Rounding out the bottom five of our #NuggetsRank countdown is third-year center Timofey Mozgov. Although he showed tangible improvement in terms of production, Mozgov never found a consistent role in an up-and-down sophomore season with the Nuggets.
He now enters the final year of his contract as one of the biggest unknowns on the team.
Mozgov began last year’s lockout-shortened season as the de facto starting center, but never looked comfortable in that role before injuries and inconsistency starting affecting his playing time. He notably bounced back as an impact player and eventual starter in the Lakers series, but prior to that Mozgov was out of the rotation completely. The Nuggets left him on the bench for their playoff push after he struggled to return from an ankle injury.
Where Mozgov stands heading into this season is anyone’s guess. His defense has proven to be useful against the more physical teams in the league, but he’s been foul prone and inconsistent. He looks coordinated and aware in the overseas game, but his offense is marred by a high turnover rate and low field goal percentage at the rim.
Mozgov has shown reasonable development in his first two NBA seasons, raising his rebound rate and true shooting percentage each year. On the other hand his turnover problem has gone from bad to worse. There’s still reason to hope Mozgov puts it together this year, but he’s now 26 and still trying to establish himself as a rotation player.
He may not have youth or the promise of boundless potential on his side anymore, but Mozgov still shows flashes of an ideal package of size and skill otherwise missing on Denver’s roster. The Nuggets wouldn’t have brought him back from the dead in the playoffs if he didn’t offer something unique
In theory, Mozgov should be the mobile big who can physically match up with true centers in Denver’s uptempo style. In practice, he gives you solid D in exchange for little to no offense with plenty of turnovers. He turned the ball over on 19.8% of his possessions last season, an absurd amount for a low usage backup center and worse than his rookie mark of 18.3%.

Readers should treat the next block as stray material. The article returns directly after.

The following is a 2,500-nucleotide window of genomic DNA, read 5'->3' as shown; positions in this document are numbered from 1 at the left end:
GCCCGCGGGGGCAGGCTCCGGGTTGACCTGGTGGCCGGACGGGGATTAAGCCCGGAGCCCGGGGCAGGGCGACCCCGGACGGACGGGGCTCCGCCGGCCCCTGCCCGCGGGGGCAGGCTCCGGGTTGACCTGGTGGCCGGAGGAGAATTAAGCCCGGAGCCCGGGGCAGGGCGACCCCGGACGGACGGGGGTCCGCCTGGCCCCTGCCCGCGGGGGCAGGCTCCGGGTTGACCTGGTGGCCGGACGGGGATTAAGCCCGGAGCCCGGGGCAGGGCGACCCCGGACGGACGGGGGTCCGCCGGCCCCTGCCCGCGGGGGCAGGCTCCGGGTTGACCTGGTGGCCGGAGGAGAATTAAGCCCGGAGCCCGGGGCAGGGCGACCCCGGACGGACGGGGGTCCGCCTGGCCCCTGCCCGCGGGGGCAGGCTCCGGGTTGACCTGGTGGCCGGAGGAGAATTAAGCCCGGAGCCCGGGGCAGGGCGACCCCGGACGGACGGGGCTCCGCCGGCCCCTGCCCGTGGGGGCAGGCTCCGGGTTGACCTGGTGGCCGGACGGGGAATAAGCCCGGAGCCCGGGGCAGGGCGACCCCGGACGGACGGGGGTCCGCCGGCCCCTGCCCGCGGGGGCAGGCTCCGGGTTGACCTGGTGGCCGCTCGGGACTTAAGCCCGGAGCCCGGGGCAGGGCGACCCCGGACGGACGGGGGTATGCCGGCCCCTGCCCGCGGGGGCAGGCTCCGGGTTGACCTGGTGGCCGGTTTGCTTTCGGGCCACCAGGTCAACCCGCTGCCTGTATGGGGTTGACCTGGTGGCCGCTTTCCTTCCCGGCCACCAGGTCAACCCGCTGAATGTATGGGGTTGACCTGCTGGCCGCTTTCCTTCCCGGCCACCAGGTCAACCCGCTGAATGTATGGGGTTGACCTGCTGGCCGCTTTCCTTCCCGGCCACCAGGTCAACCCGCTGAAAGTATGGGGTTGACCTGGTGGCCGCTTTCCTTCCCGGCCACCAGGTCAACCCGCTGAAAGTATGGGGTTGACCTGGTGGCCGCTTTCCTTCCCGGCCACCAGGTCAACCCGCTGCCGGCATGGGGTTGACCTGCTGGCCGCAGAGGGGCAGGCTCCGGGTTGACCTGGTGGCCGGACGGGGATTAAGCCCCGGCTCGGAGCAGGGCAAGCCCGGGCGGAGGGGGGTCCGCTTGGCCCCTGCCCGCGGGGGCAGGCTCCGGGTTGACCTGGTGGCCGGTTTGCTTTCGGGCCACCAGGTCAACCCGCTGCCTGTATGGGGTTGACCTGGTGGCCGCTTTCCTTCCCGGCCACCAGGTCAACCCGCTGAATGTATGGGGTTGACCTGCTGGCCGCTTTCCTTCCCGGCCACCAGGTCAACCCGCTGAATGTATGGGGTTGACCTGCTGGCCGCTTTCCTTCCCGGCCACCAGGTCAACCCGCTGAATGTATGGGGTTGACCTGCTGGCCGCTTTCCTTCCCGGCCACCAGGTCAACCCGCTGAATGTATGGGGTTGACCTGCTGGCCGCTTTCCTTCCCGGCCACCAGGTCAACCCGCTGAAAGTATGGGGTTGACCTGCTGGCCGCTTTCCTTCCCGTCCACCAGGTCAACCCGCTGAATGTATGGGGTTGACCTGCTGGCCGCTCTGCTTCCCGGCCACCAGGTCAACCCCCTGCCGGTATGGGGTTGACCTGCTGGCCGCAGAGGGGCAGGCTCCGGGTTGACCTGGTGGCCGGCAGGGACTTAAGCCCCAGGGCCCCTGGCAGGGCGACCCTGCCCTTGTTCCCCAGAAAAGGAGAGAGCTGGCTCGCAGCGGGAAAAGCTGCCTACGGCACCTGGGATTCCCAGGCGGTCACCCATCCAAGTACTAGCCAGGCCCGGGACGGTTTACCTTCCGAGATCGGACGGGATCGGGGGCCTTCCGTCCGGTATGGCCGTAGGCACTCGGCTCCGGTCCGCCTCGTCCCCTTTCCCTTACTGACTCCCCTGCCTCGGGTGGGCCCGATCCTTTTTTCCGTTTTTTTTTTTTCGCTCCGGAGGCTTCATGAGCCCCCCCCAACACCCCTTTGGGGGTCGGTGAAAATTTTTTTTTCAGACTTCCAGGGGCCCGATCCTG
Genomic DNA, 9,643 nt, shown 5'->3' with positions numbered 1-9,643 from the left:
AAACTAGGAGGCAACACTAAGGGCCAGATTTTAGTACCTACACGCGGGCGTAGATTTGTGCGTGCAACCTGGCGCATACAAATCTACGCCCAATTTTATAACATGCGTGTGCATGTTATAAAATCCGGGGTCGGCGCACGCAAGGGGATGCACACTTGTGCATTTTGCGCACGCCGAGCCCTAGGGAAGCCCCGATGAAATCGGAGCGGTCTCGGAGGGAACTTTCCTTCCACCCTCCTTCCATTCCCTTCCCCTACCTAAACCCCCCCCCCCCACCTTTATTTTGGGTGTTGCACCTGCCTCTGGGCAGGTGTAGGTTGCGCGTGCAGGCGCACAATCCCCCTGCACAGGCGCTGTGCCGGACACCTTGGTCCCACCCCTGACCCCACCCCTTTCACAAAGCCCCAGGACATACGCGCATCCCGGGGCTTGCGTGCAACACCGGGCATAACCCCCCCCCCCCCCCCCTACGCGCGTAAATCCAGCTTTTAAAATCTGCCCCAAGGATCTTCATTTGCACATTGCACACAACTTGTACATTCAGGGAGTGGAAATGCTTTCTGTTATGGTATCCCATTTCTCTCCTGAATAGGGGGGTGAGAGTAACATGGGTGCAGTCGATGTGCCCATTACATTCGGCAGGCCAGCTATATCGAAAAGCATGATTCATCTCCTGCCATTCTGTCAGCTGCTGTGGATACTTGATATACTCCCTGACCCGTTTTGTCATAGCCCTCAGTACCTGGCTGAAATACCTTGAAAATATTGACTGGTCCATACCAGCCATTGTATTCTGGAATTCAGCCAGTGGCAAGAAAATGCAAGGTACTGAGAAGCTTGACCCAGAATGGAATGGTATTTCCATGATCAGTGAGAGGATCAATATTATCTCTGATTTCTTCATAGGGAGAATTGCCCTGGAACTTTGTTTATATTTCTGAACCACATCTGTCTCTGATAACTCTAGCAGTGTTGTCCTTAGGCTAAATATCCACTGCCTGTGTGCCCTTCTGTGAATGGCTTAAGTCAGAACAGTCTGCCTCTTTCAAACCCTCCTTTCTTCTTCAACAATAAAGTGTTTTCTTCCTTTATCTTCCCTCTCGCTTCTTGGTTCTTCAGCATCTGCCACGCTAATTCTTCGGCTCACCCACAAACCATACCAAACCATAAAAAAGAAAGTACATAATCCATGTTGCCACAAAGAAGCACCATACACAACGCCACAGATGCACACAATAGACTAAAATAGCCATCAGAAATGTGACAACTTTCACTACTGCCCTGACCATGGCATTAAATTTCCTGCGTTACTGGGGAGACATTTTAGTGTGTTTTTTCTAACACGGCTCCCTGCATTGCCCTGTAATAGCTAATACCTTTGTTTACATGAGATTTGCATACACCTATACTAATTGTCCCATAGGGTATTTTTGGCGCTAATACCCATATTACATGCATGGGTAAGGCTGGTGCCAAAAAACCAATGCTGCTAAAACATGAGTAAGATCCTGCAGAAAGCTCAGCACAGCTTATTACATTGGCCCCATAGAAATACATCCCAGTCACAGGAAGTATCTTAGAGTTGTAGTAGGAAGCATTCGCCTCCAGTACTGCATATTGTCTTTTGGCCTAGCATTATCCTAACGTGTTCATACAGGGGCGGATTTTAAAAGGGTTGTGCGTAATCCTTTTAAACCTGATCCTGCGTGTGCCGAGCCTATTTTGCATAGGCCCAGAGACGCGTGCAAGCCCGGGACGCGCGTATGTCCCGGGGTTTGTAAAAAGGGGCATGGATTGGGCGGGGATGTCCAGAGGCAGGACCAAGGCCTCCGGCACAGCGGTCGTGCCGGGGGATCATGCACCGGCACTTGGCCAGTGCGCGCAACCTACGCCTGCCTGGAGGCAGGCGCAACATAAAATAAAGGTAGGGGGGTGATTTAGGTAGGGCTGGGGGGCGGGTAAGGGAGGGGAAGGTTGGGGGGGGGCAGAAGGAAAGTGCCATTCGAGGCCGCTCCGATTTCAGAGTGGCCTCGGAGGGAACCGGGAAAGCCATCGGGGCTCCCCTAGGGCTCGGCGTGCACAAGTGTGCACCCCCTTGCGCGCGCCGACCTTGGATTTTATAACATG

Even with a mostly inept offensive game, Mozgov has shown enough in other areas to avoid being shut out of the long-term plans entirely. It’s not out of the question for the Nuggets to extend his contract and keep him as a compliment to JaVale McGee in a scenario the Nuggets will be betting on by giving him minutes next season.
Mozgov had an active summer, first qualifying for the Olympics in Venezuela and of course being Russia’s second leading scorer throughout their Bronze medal run in London. It’s hard to say with certainty that the Nuggets can learn anything concrete from the Olympics, but it is evidence Mozgov can be an effective two-way center in a FIBA setting.
Nuggets fans may not have to wait much longer to find out whether or not Mozgov’s European success will ever translate to the NBA. At this stage in his development, there’s no more time keep waiting around for an answer.
Mozgov will walk a fine line between trade chip and promising young player throughout the upcoming season. On opening night he could conceivably be the starting center or out of rotation altogether.
It’s clear Timofey Mozgov has untapped potential as a player who gives the Nuggets frontcourt a different look, but much harder to see where he fits into the long-term plan. While he’s certainly good enough to garner continued development somewhere in the league, his window for doing it in Denver is rapidly coming to a close.
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